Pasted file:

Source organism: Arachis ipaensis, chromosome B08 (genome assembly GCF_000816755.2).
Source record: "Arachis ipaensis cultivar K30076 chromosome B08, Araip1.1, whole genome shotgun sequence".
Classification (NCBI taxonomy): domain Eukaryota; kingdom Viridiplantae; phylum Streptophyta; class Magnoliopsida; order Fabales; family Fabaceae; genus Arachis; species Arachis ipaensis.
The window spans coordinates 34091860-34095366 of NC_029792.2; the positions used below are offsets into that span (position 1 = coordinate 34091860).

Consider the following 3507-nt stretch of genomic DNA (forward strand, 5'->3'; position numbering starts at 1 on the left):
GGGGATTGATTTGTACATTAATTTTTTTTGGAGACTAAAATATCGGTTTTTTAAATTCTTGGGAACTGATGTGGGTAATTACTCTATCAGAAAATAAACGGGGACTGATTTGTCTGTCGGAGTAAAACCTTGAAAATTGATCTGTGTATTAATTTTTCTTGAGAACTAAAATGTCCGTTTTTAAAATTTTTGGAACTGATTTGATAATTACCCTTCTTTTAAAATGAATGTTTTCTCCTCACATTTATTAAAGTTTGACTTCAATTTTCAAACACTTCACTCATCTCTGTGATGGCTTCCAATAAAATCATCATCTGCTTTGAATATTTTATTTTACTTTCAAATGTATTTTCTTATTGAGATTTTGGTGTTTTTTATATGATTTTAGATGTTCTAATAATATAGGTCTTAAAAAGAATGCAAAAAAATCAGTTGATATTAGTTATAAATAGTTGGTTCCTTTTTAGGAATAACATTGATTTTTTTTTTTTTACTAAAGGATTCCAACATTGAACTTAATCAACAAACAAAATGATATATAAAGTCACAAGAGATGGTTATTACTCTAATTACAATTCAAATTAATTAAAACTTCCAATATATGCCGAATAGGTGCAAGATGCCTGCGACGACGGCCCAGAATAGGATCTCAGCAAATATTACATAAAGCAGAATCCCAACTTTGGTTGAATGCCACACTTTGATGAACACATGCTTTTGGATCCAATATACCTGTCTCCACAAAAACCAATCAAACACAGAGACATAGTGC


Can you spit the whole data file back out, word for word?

Source organism: Arachis ipaensis, chromosome B08 (genome assembly GCF_000816755.2).
Source record: "Arachis ipaensis cultivar K30076 chromosome B08, Araip1.1, whole genome shotgun sequence".
Classification (NCBI taxonomy): domain Eukaryota; kingdom Viridiplantae; phylum Streptophyta; class Magnoliopsida; order Fabales; family Fabaceae; genus Arachis; species Arachis ipaensis.
The window spans coordinates 34091860-34095366 of NC_029792.2; the positions used below are offsets into that span (position 1 = coordinate 34091860).

Consider the following 3507-nt stretch of genomic DNA (forward strand, 5'->3'; position numbering starts at 1 on the left):
GGGGATTGATTTGTACATTAATTTTTTTTGGAGACTAAAATATCGGTTTTTTAAATTCTTGGGAACTGATGTGGGTAATTACTCTATCAGAAAATAAACGGGGACTGATTTGTCTGTCGGAGTAAAACCTTGAAAATTGATCTGTGTATTAATTTTTCTTGAGAACTAAAATGTCCGTTTTTAAAATTTTTGGAACTGATTTGATAATTACCCTTCTTTTAAAATGAATGTTTTCTCCTCACATTTATTAAAGTTTGACTTCAATTTTCAAACACTTCACTCATCTCTGTGATGGCTTCCAATAAAATCATCATCTGCTTTGAATATTTTATTTTACTTTCAAATGTATTTTCTTATTGAGATTTTGGTGTTTTTTATATGATTTTAGATGTTCTAATAATATAGGTCTTAAAAAGAATGCAAAAAAATCAGTTGATATTAGTTATAAATAGTTGGTTCCTTTTTAGGAATAACATTGATTTTTTTTTTTTTACTAAAGGATTCCAACATTGAACTTAATCAACAAACAAAATGATATATAAAGTCACAAGAGATGGTTATTACTCTAATTACAATTCAAATTAATTAAAACTTCCAATATATGCCGAATAGGTGCAAGATGCCTGCGACGACGGCCCAGAATAGGATCTCAGCAAATATTACATAAAGCAGAATCCCAACTTTGGTTGAATGCCACACTTTGATGAACACATGCTTTTGGATCCAATATACCTGTCTCCACAAAAACCAATCAAACACAGAGACATAGTGC